Bloating results in an expansion of the stomach region and causes a hard, tight, and uncomfortable feeling in the belly. Sometimes, bloating can cause you to feel fuller, and your stomach may also make noises.

A bloated stomach swells and sticks out more than usual, but differently to the way that excess belly fat sticks out. The swollen stomach that occurs during bloating is hard; excess belly fat is soft.

Though it is referred to as a bloated stomach, it does not only occur around the stomach region. Bloating happens throughout the gastrointestinal tract, and so you may find that your entire abdomen is swollen.

Why Am I Gaining Weight in My Stomach?

If you have noticed weight gain around your stomach, there are several factors that could have caused it. These include the consumption of sugary foods, foods high in trans fat, and alcohol, and it could also be linked to a lack of physical activity.

The food we eat plays a major role in our body composition. Eating processed foods high in sugars, trans fats, or saturated fats can be linked to an increased risk of belly fat. These foods cause a range of health issues, and excess fat in the abdominal region can be linked to a number of chronic conditions.

Lack of physical activity and sitting for long periods of time also puts you at greater risk of excess weight gain and obesity. It is recommended that you get at least 150 minutes of physical activity each day, but many people don’t meet these requirements.

Other factors that affect belly fat accumulation include hormonal changes, like menopause, the composition of your gut microbiome and your digestive health, increased stress levels, and diets that are low in fiber.

Excess abdominal fat occurs for a variety of reasons, but you can make a few changes to your lifestyle, which will help you lose belly fat once more. These can include getting more exercise, like taking up running to reduce belly fat and choosing to eat mindfully and more healthily.

What Causes Bloating?

Bloating can be triggered by many things, including your diet, digestive problems like constipation and excess gas in the gastrointestinal tract, bacterial imbalances in the digestive system, medical conditions like gluten intolerances and IBS, hormonal changes, and simply eating your food too quickly.

Diet is a huge factor in bloating. What we eat can affect our digestive system, and eating too much fiber, too many dairy products or too much sugary junk food can lead to bloating. You may also have sensitivities to certain foods/medications that can cause bloating. An elimination diet could help you identify them.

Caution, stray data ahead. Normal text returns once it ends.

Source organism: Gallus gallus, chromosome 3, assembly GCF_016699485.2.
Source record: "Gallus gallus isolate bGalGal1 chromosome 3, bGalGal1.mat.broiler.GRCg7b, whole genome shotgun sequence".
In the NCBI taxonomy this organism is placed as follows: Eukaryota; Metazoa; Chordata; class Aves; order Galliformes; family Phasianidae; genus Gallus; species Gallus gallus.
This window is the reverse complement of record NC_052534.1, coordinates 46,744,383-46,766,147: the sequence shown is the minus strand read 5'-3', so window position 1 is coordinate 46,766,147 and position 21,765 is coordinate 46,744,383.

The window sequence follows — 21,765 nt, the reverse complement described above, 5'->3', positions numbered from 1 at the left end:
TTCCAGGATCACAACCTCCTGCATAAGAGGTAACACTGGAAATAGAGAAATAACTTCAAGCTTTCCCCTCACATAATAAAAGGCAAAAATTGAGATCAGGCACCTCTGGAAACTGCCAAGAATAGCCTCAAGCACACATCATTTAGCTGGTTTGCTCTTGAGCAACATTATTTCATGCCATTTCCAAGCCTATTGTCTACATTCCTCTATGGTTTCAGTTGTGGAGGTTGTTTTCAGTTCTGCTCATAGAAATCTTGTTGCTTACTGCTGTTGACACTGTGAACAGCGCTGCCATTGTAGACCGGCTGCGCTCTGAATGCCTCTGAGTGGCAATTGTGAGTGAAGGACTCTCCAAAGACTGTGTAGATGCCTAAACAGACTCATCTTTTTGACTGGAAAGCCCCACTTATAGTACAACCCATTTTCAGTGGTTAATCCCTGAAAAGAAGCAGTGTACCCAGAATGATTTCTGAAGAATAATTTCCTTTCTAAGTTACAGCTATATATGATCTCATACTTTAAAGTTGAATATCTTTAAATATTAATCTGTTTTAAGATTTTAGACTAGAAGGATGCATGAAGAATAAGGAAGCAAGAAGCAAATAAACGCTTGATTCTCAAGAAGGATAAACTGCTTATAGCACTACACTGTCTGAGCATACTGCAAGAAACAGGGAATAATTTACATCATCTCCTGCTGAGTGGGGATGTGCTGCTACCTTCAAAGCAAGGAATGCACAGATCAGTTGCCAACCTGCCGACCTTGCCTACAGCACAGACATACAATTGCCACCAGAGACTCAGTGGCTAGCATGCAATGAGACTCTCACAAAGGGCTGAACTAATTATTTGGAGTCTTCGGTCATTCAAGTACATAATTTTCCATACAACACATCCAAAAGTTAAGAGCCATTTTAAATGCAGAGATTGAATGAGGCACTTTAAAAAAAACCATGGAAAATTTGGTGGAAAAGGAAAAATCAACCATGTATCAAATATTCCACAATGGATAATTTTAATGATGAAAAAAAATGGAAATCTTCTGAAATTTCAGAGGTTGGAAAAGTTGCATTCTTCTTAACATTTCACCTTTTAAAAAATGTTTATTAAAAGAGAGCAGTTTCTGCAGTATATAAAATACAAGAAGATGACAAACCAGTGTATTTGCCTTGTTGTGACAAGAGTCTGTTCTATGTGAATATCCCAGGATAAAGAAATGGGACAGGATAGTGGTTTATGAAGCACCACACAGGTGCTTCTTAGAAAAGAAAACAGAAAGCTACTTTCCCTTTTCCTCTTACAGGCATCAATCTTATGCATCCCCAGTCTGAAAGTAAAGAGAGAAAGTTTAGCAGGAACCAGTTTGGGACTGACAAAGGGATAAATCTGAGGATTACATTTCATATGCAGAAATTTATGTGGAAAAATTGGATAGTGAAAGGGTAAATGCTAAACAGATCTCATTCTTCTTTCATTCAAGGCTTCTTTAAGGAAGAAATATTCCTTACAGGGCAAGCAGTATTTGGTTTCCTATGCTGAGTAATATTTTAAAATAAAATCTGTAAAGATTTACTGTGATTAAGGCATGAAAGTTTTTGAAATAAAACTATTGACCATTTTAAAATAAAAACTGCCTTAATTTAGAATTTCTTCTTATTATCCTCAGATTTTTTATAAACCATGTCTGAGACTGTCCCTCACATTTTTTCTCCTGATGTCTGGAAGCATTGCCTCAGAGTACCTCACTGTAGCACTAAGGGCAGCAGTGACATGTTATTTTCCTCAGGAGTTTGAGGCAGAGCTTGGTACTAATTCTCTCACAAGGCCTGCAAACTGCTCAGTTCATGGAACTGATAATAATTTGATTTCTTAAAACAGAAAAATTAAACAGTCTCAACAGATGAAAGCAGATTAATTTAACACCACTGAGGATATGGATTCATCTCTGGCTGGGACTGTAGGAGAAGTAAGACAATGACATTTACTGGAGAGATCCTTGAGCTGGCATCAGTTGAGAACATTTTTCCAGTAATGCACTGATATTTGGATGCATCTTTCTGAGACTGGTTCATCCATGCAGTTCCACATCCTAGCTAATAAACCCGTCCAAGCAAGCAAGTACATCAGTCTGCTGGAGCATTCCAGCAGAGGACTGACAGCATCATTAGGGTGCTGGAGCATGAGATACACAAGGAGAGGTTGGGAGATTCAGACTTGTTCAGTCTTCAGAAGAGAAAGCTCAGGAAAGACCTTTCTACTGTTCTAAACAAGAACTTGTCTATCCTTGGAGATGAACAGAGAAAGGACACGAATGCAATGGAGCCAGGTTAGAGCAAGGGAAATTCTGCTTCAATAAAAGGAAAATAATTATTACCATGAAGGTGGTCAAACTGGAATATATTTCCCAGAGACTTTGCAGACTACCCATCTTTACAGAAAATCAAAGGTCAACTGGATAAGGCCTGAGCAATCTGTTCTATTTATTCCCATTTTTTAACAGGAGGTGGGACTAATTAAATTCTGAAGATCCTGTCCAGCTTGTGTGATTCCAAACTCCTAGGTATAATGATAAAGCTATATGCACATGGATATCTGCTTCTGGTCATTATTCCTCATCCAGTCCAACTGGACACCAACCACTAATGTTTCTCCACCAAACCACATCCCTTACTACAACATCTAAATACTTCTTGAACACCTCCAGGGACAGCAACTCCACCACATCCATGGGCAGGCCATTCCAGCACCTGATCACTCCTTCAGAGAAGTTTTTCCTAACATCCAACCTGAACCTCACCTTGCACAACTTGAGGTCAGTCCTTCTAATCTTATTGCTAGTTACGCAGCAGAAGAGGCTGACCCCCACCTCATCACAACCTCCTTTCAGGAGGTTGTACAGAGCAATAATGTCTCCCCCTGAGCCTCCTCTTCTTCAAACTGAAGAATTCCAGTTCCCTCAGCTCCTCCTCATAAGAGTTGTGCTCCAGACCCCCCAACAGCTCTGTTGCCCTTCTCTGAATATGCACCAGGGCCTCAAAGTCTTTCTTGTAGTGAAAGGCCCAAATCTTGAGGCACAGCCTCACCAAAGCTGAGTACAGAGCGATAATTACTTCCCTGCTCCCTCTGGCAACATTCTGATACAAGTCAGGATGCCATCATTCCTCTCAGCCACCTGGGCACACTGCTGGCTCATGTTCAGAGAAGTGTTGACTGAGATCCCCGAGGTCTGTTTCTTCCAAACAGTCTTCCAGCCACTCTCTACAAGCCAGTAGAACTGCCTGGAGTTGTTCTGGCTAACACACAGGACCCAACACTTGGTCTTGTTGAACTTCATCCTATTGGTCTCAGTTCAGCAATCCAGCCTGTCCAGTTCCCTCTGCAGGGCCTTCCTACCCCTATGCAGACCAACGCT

Gas buildup, constipation, and other digestive issues can cause bloating and, if they happen frequently, could be caused by gastrointestinal issues. You should speak with a doctor if you find you bloat frequently.

There are many medical conditions that can be linked to bloating, including Crohn’s disease, IBS, food allergies, gluten intolerance, infections, and ascites. If you have been diagnosed with a condition previously, speak with your doctor about ways to calm bloating. If you have not, you may need to seek medical attention for frequent bloating to find out if there is an underlying cause.

Small intestinal bacterial overgrowth is also commonly associated with bloating. This could be improved by eating more probiotic and prebiotic foods, but a nutritionist or doctor would be able to give you the best advice on dealing with imbalances in the gut microbiota.

How to Alleviate Bloating?

If you bloat frequently and do not have an underlying condition, then you’re probably looking into ways to alleviate these symptoms. Fortunately, there are a few ways you can prevent bloating and the frequency of digestive symptoms. We’ve summarized a few of them below.

#1 Eat fiber-rich foods

Fiber is an essential macronutrient in the health of the digestive system. Getting enough each day is one of the easiest ways to stay on top of your gut health. Great places to get fiber include whole grains, fruits, vegetables, nuts, and seeds.

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If you struggle to get enough fiber into your diet, you may want to try a fiber supplement like ColonBroom. ColonBroom is a psyllium husk-based fiber supplement that is taken twice a day to boost the fiber in your diet.